Date:July 13, 2016
Source:Central Ornithology Publication Office
A new study in The Auk: Ornithological Advanceslinks feather-degrading bacteria to damaged plumage on wild birds for the first time, offering new insights into how birds' ecology and behavior might affect their exposure to these little-studied microbes.
Scientists know surprisingly little about the diverse community of microbes that lives on bird feathers. A few of these species of bacteria can actually break down keratin, the material feathers are made of, but few studies have looked at how feather-degrading bacteria actually affect birds in the wild. Combining data from a decade's worth of bird-banding studies, Cody Kent and Edward H. Burtt of Ohio Wesleyan University found that tail-feather wear was strongly correlated with the presence of feather-degrading bacteria -- the first time this relationship has been demonstrated in live, wild birds.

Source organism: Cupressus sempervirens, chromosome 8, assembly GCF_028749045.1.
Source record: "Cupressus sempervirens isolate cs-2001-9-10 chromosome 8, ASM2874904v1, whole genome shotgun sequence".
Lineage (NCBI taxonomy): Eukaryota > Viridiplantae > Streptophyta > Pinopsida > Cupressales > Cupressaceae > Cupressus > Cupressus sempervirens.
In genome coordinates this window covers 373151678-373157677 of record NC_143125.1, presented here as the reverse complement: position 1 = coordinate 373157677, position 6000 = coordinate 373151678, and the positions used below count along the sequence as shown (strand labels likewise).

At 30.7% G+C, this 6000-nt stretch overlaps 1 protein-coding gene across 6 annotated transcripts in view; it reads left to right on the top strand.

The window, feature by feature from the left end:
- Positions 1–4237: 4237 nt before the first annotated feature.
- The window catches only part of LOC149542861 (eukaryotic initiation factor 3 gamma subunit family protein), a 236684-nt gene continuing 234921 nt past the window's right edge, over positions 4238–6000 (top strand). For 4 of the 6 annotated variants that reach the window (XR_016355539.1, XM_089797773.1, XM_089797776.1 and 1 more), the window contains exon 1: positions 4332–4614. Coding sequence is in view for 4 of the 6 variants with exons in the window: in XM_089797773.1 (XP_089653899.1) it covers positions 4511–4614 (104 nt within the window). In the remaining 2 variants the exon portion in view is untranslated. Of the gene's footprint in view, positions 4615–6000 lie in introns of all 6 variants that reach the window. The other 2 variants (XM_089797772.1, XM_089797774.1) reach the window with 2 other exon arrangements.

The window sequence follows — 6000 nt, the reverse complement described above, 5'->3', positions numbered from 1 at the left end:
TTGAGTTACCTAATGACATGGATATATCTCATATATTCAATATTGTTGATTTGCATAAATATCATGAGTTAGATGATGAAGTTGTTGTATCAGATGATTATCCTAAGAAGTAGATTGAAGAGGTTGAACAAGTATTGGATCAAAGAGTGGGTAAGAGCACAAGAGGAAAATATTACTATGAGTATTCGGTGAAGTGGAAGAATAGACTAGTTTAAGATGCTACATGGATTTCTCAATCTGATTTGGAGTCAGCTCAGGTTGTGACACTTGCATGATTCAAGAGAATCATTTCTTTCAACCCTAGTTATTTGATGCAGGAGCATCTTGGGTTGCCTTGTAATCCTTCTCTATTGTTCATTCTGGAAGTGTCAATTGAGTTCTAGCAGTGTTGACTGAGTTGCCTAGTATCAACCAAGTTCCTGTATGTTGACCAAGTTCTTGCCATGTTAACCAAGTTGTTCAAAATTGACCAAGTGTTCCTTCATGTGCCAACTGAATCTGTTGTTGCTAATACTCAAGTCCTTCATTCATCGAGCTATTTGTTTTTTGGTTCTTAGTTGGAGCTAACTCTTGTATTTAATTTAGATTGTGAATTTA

Kent and Burtt's dataset included more than 3,500 birds from 154 different species captured between 1996 and 2005, in locations ranging from a rural Ohio backyard to Canada's Bay of Fundy to a Louisiana bayou. Researchers carefully wiped each bird's plumage across petri dishes containing a growth medium to culture any microorganisms living in the feathers. Ground-foraging, aerial-foraging, and fly-catching birds had a higher prevalence of feather-degrading bacteria, while nectivorous, tree-probing, and marine-foraging birds were less likely to harbor the microbes.